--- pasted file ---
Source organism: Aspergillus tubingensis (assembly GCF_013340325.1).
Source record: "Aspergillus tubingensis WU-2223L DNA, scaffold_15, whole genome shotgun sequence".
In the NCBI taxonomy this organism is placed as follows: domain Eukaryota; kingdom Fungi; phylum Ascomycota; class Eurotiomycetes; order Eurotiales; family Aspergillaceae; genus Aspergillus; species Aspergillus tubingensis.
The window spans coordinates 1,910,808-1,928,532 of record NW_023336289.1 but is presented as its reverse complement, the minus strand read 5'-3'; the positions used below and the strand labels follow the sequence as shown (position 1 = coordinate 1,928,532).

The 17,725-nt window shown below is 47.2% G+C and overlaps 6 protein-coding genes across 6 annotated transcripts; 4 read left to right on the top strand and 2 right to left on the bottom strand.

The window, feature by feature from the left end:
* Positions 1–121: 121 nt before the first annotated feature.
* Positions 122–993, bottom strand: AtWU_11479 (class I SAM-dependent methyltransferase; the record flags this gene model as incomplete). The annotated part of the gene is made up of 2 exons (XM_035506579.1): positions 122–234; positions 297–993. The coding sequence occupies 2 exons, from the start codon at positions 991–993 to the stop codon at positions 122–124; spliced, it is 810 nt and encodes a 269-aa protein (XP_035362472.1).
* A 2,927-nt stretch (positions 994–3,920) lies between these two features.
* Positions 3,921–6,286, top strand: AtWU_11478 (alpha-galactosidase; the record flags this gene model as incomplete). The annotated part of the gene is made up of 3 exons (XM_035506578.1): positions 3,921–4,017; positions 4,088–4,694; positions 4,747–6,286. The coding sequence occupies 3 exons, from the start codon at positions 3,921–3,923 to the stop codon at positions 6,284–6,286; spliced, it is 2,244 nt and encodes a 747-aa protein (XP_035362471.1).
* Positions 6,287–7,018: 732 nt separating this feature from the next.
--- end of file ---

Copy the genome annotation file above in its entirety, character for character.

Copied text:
Source organism: Aspergillus tubingensis (assembly GCF_013340325.1).
Source record: "Aspergillus tubingensis WU-2223L DNA, scaffold_15, whole genome shotgun sequence".
In the NCBI taxonomy this organism is placed as follows: domain Eukaryota; kingdom Fungi; phylum Ascomycota; class Eurotiomycetes; order Eurotiales; family Aspergillaceae; genus Aspergillus; species Aspergillus tubingensis.
The window spans coordinates 1,910,808-1,928,532 of record NW_023336289.1 but is presented as its reverse complement, the minus strand read 5'-3'; the positions used below and the strand labels follow the sequence as shown (position 1 = coordinate 1,928,532).

The 17,725-nt window shown below is 47.2% G+C and overlaps 6 protein-coding genes across 6 annotated transcripts; 4 read left to right on the top strand and 2 right to left on the bottom strand.

The window, feature by feature from the left end:
* Positions 1–121: 121 nt before the first annotated feature.
* Positions 122–993, bottom strand: AtWU_11479 (class I SAM-dependent methyltransferase; the record flags this gene model as incomplete). The annotated part of the gene is made up of 2 exons (XM_035506579.1): positions 122–234; positions 297–993. The coding sequence occupies 2 exons, from the start codon at positions 991–993 to the stop codon at positions 122–124; spliced, it is 810 nt and encodes a 269-aa protein (XP_035362472.1).
* A 2,927-nt stretch (positions 994–3,920) lies between these two features.
* Positions 3,921–6,286, top strand: AtWU_11478 (alpha-galactosidase; the record flags this gene model as incomplete). The annotated part of the gene is made up of 3 exons (XM_035506578.1): positions 3,921–4,017; positions 4,088–4,694; positions 4,747–6,286. The coding sequence occupies 3 exons, from the start codon at positions 3,921–3,923 to the stop codon at positions 6,284–6,286; spliced, it is 2,244 nt and encodes a 747-aa protein (XP_035362471.1).
* Positions 6,287–7,018: 732 nt separating this feature from the next.